phoenixbouncing t1_ixjipjm wrote

This doesn't necessarily mean relativity's wrong, what it means is that there are parts of cosmology that we can't explain using relativity and hence have placeholders there whilst we work out what they are.

Of course relativity could be wrong, and a new theory might not need the placeholders, but in that case it's going to need to explain everything relativity does, and the formation of galaxies and the expanding universe, all whilst not having too many arbitrary constants.


DeusExHumanum t1_ixlen9y wrote

same with newtonian physics eh? it's a shame people forget what science is


HandMeDownCumSock t1_ixjhhpv wrote

Were his equations supposed to cover those things though?


Dave10293847 t1_ixji5wl wrote

Sort of. We took his equations and plugged them into simulations. Our galaxy was ripped apart. The gravity wasn’t sufficient enough to keep it together. So then we plugged in different variables (simplifying it here) to find what does keep the galaxy together, ran more calculations, and then coined that missing variable dark matter.

So either Einstein has some things wrong, we’re missing something major, or Einstein is right and we just need to find out what dark matter actually is.


phoenixbouncing t1_ixji82d wrote

For one thing relativity breaks down on the quantum scale, and there's nothing in the math to explain it.

Einstein spent the last years of his life trying to figure out how to merge his theory with quantum mechanics.


gr8willi35 t1_ixia88t wrote

Yeah I bet it doesn't disprove Einstein. I'm not a Nobel prize winner but I'm pretty confident that's not going to happen.


JeevesAI t1_ixke5pu wrote

General relativity CAN’T BE right. It doesn’t account for the expansion of the universe. We already know he’s not 100% right but we don’t have a better explanation yet.


ExtonGuy t1_ixja21m wrote

Yeah, just like when I cross-threaded one (1) bolt on a car I was rebuilding. Completely disproved my theory of how to build a car.


Onlyf0rm3m3s t1_ixje9rs wrote

Newton is already "Disproved". New theories displace old ones where the later doesn't work. You can still use newtonian gravity when it's a good aproximation of reality, but there's nothing new that can disprove it anymore.


Balls_DeepinReality t1_ixig1wp wrote

Wouldn’t something like the law of averages annihilate this as being significant in any sense?

In an infinite universe anything is possible, even lopsided galaxies… right?


sticklebat t1_ixjpi7q wrote

This article is sensationalist garbage. The observed lopsidedness is interesting, but it isn’t even remotely solid evidence for MOND or against the ΛCDM model of cosmology.


tamagosan t1_ixjbnws wrote

Newton isn’t the one needing disputation.


TheNextBattalion t1_ixkynuo wrote

You can't disprove Newton and Einstein: They definitely existed.

You can disprove their theories of gravitation, though.

That might seem nitpicky, but it's important that we follow the science, not the scientist. Otherwise we can pack it in


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CornFedIABoy t1_ixkqbqw wrote

Wouldn’t you expect a moving, gravitationally associated, cluster of stars to build up a drift of other, slower moving stars in the leading edge and “scoop them up” into mutual attraction, accelerating them, adding to the population of the cluster, and leaving fewer stars in the trail?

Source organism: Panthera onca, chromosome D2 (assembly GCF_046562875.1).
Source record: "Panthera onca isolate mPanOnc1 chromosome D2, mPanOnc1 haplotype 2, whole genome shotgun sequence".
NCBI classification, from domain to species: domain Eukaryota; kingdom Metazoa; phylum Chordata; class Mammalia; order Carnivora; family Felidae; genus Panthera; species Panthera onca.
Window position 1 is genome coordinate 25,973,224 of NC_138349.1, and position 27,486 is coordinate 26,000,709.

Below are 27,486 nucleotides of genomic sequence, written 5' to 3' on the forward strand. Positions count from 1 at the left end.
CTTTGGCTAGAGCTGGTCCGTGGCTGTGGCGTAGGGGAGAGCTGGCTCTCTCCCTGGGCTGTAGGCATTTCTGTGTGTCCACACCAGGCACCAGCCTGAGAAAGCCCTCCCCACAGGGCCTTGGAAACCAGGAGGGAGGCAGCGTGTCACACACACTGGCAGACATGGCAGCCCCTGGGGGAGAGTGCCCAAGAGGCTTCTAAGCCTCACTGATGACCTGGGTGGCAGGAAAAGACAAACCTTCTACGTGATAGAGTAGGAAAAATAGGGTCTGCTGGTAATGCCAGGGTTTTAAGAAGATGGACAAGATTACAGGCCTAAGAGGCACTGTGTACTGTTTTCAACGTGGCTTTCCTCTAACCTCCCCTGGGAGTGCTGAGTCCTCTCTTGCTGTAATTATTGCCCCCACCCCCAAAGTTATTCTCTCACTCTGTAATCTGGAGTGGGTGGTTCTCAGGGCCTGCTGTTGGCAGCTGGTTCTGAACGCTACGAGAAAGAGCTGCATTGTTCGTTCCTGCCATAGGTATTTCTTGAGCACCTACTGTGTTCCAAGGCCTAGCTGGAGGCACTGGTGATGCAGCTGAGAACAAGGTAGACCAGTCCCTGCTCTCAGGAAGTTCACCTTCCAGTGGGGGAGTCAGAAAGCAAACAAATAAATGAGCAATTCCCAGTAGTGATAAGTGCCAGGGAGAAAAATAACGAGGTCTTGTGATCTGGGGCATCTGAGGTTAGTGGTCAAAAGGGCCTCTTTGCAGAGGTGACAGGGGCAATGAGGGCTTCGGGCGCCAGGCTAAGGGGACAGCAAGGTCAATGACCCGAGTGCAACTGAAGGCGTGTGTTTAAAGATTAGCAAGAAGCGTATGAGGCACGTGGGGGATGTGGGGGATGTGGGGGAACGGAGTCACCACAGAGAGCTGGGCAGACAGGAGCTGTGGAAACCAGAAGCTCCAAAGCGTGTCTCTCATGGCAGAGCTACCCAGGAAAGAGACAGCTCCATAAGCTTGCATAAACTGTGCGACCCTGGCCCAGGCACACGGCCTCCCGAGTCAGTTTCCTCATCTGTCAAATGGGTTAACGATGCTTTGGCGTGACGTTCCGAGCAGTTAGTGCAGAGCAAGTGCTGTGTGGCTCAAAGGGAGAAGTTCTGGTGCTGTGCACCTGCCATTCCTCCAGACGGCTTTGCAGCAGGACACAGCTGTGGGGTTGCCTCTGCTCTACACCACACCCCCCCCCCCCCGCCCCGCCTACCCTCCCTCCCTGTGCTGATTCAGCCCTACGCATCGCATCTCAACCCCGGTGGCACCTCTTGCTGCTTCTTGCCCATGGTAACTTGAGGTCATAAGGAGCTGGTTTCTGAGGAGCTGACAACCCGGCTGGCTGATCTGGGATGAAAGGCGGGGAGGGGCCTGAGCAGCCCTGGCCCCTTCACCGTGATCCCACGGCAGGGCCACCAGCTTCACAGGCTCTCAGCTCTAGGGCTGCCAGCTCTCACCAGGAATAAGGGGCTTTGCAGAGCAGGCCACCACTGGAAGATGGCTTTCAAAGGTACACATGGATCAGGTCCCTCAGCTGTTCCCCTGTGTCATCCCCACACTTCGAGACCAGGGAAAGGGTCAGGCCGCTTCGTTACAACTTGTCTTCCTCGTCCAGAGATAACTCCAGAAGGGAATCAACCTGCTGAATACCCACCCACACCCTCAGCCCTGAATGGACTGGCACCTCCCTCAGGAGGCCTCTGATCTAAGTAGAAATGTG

N3ur-0N t1_ixlrqn1 wrote

Finally a post about science and no political agendas, THANK YOU OP


__System__ t1_ixjwmj0 wrote

Just stopped by to vote for team mond.


UniversalMomentum t1_ixi1p4i wrote

Well, it would be nice to see more admissions that how gravity and spacetime works is actually still mostly a giant unknown. Accurately prediction the motions of what you can easily see and understanding the full capabilities of something is very different. We are still stuck in a lot of science Elitism where questioning the LAWS OF PHYSICS gets you attacked and ridiculed. It also gives rise to a lot of pretty crazy ideas trying to form math and logic around such big assumptions, like UNIVERSE SIMULATION.. because how else could gravity do that? Is that really the right direction to take the question? Fundamental forces and top theories are just cheap cliff notes at this point in human existence. Don't take them so seriously you forget all the other possibilities or we all just wind up making the same mistakes.

Expect the unexpected! Our basis for all human knowledge is from an almost infinitely small sample size. It's too bad the universe doesn't have time-lapse instead of just history vision. Having to wait forever to know anything for sure is a pain in the butt!


phdoofus t1_ixiapx7 wrote

The people trying to find weirdness in the laws of gravity have been trying since at least the 80s whereas Einstein keeps getting proven right time and again in ever more extreme circumstances.


Dave10293847 t1_ixj3bmu wrote

Is he proven right though? Or is he just the closest to the right answer. Again, dark matter and energy haven’t been observed. We just know without adding them to the formulas, galaxies don’t stay together. So it’s either he was wrong, or we still need to “find” extra matter that we can’t see.


phdoofus t1_ixjauyi wrote

When their theories keep getting ruled out by measurements, e.g. gravity wave speeds, etc, then you have to wonder if they're not on the wrong track. Even current modified newtonian gravity theories still require dark matter to match observation.


Dave10293847 t1_ixjbp0h wrote

No doubt. I just don’t like the demeanor levied against Newtonian doubters. This isn’t a flat earth situation where it’s frankly just not debatable. There’s real questions as to our understanding of physics when we get to the scope of galaxies and larger.

It is possible that dark matter doesn’t exist and we missed something. (Not saying you in particular are shaming, just making a point.)